“Don’t eat the grass, silly!” She laughed. What? Never mind. I ignored her and ran all around! my girl came and unclipped my leash. Yay! Afterwards, she took me back to my cage. I wanted to stay out there forever. Next, she took Checkers. I caught a glimpse of them. Checkers didn’t get to run around, though. He got put in the car. And I never saw him again.
That happened quite a lot now. One day, my girl came to me and muttered that she would find me someone and that, one day, I would finally belong to someone. I don’t know what that meant, but I knew it wasn’t good because she was pushing back tears. I could tell. I licked her hand comfortably and supportingly. I sat down. I was bored again. That happened to me a whole lot. I missed Checkers. Who would I tell stories to? Who would I talk to in my free time? Who would be my best friend? I was pushing back tears. Even though dogs can’t cry, I was on the verge of crying. I tried to imagine Checkers running around happily, but it was hard, too. I just couldn’t help but wonder why. I came to the conclusion that he was going to be with his human. If that was true, I hoped he had a good human to play with him every day. But what if his humans were the worst? And why did he have to leave me? I just wanted to curl up in my bed and be sad. So that’s what I did. I was really bored. Like I said before, I got bored easily. The following day, my girl came back.
“I really want to keep you, Charlie!” she said, dully and sadly. Huh? “Someone is adopting you tomorrow. I’ll miss you! They will be picking you up here. I should be happy. I’m sorry. Plus, on the bright side, you’ll be happy!” She was blinking back tears. She hugged me and kissed me on the top of my head. “You’re the cutest dog in the world!” she exclaimed.
Ack! Well, that was sudden. If you didn’t know, dogs don’t like surprises. Especially corgis named Charlie. Like me. The next day, a big van pulled into the parking lot. My ears perked up. A couple of people came in. Three, to be exact. Two big people and one small person. I sniffed. The small person was a girl. One big person was a woman, and the other was a boy. I slowly stepped back. The woman had long, golden hair with dark brown eyes. The little girl was a miniature copy. The man had dark brown hair and blue eyes. They reminded me of a blueberry. I know. Weird. I snuggled inside my bed. The little girl pointed to my cage and said, “Look! His name is Charlie!”
“It’s her…” my girl said impatiently. I wonder why. I was going to stay with her forever, and I could cheer her up every day, so why was she crying? I wobbled over like a newborn puppy. I barked calmly and softly to the little girl. I nudged her hand and licked it. It did not smell like crackers and lotion. I was disappointed. I left and took a short nap on my bed. Soon I got lifted up and put into a box. I yipped and whined.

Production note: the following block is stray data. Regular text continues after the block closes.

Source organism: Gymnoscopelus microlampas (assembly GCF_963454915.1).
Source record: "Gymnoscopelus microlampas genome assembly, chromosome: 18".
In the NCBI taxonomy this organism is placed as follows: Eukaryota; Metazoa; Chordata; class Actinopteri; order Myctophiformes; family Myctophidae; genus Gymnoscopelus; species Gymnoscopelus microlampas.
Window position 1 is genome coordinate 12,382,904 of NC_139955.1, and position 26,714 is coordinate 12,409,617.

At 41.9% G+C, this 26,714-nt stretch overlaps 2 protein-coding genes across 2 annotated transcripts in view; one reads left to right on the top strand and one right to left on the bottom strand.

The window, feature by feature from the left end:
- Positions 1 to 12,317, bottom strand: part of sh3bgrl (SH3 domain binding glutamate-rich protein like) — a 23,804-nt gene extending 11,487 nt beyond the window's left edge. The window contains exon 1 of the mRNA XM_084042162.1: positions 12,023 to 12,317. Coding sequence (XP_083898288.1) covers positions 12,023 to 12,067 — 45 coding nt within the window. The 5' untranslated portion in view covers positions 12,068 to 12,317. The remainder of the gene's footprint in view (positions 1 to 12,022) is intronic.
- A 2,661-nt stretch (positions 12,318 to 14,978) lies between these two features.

“Woah! Easy, girl!” the manager shouted. He scratched me behind the ears. I calmed down. I still whined softly, though. I got put into the big van. It was pitch black in the box. It rocked and slid all over the place! I did not like this one bit! I decided to just settle down and deal with it. I was wondering about my girl. What if she left me like Checkers? I hoped she didn’t. I was sure she was there with me. She was always there with me until she left because her shift ended. I was sure she was trying to comfort me but I just couldn’t hear it. I thought. I hoped so. I wanted to know. I didn’t know, though. And that’s what was making me worried. But, that’s the thing. I hoped. I didn’t know.
After I stopped bumping around in the darkness for a while, I opened my eyes. The thing had jerked to a stop. I heard footsteps. Something opened, and hands grabbed me out of the box. Soft and calm muttering and whispering. The man opened the door. Shouts. Surprises. I don’t like those types of surprises. Whooping. Hollering. Ears hurt. My ears hurt. I yipped for some peace and quiet. There was a long silence. Then louder hollering. This time, I howled. Very loud.
“STOP!!! You’re scaring her!” the little girl shouted. She picked me up and ran up the stairs into a big room. She shut the door. There were soft pillows and rugs. There was a closet with some mirrors. There was a big drawer. She took a pillow and put it into a drawer. She put me on it. It was comfortable, and I fit perfectly. “This will be your bed for a while. Until we get you a proper bed, I guess.” Where was my girl? Suddenly there was a loud sneeze. It was followed by a series of coughs and sneezes. “MOM!” She ran down the stairs. She took me with her. “Mom! I don’t feel so good.”
Afterward, the woman came and took me. She put me back inside the box. It slid around again. The woman took me out and gently carried me to the shelter. At the shelter, she told the manager that her daughter was allergic to dogs and that she was very sorry. She left. Later, my girl came.
“Oh! Charlie! You’re back!” Then there was lots of talking. “Oh. I understand what happened,” she whispered to me. I licked her. She shook her head and laughed. I didn’t understand, but that didn’t matter. I was back with my girl!
I snuggled up in my bed like I always do. I looked around. Wait! I thought I saw a new dog in Checkers’ cage. I walked up to her and politely sniffed her. She sniffed back. She licked me. I licked her. Lots of back-and-forth things. Here’s what I knew about her: she was a puppy, she was a girl, her name was Daisy, and she was curious with a bubbly personality, just like Checkers. It made me miss him a whole lot. My heart ached. I wanted to tell someone about Checkers and how he was such a great friend. So I told Daisy. And I added all the non-essential information into my sentences, too.